Step 3:  Analyze Your Competition:  Go to your corner and come out fighting, or at least, swiping.

It's time to take a good look at your competition.  Like a boxer who watches videos of the opponent, we need to find out what they are doing, how they are doing it, what is working and what isn't working so we don't repeat the same, costly mistakes.

Then we swipe.

  • We swipe their content topics.  Use sites like Buzzsumo to see what is trending for your industry and topics or keywords you know.  Find out what is popular within your persona.  (HINT:  When they can't provide a good bibliography of topics, try Answer Socrates.)

  • We enter their domain in Spyful or SEMRush to see how much traffic is being siphoned away from you and into their best offer.  We also find keywords they are known for, possibly ones that we should consider.  And don't forget Keysearch as a major keyword tool.

  • We also pay attention to the competition's sales funnel, offers and types of content that are popular; infographics, ebooks, white papers, case studies, etc.  And in which stage are they used?

  • And finally we look at how they are advertising.  Are they relying on SEO, or do they throw in PPC or social media marketing?  How much are they paying, and what keywords are emphasized in paid advertising versus organic search?  Are they paying to have the world find their content?  (You should regardless of what the competition is doing.)

Anything you can learn, swipe or deploy from your competition is fair in love and war.  Just don't run afoul of copyright laws or duplicate content.  Google will slap you silly.

Step 4:  Pairing Everything Together for Your Content Map: Turning on the bluetooth for a seamless customer experience.

Up to this point you have a lot of pieces; a persona, a mapped out sales funnel, keywords, a few popular topics, an idea of the types of content that resonate with your audience...  It's time to pair it all together in a content map.  Here’s your template:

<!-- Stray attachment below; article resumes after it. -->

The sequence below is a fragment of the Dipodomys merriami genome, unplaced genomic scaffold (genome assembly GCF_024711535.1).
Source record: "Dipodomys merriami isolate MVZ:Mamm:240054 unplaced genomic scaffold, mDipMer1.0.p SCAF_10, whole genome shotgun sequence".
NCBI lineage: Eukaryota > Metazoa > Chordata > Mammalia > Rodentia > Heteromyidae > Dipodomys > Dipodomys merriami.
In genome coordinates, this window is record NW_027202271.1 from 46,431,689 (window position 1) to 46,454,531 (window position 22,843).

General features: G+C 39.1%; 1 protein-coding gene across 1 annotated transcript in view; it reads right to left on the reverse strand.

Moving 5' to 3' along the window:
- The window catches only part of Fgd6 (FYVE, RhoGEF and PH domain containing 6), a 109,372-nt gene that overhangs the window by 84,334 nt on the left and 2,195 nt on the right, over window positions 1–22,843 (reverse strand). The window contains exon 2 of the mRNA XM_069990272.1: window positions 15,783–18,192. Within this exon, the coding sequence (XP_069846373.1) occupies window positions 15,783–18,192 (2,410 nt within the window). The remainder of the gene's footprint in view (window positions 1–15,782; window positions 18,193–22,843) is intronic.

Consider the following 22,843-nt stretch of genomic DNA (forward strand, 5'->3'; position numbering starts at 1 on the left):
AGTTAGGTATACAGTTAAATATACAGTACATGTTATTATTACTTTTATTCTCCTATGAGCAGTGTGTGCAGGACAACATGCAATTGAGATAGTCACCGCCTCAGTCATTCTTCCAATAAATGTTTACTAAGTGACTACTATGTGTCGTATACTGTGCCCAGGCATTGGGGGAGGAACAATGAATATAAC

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There you have it;

  • Numerous topics laid out before you, itching to be unleashed on your audience.

  • A sales funnel that leads your audience down the path to a very logical conclusion - one they'd feel foolish to abandon or ignore.

  • A list of the types of content you need for various stages, allowing you to work with graphic artists, copywriters and those who post on social media or on your website so the army of you keeps on marching in a timely manner.

  • Keywords which pair up with your topics, advertising and meta descriptions and tags.

  • Timelines and deadlines.

So who writes your articles?  Who does your copywriting?  We have good news!

Putting together your content map doesn't have to take mountains of time.  A few hours and you can be filling in the spreadsheet for Step 4.  But it will save you countless days, tired eyes from staring at a blank scream with a frozen brain that suffers from writer's block, and buckets of frustration when it comes to content marketing.

It will also avoid another content marketing initiative that dies a quick death due to, well...being too damn hard to keep going.

But whether you or we write your content, the content map has to be created to provide a smart direction and a sea of best practices in terms of:

  • A string of ongoing popular topics,

  • Connected at the right time and place to your sales funnel,

  • With keywords that reach your perfect clients or customers,

  • Within the types of content your audience will appreciate,

  • Leading to a solid, convincing call to action.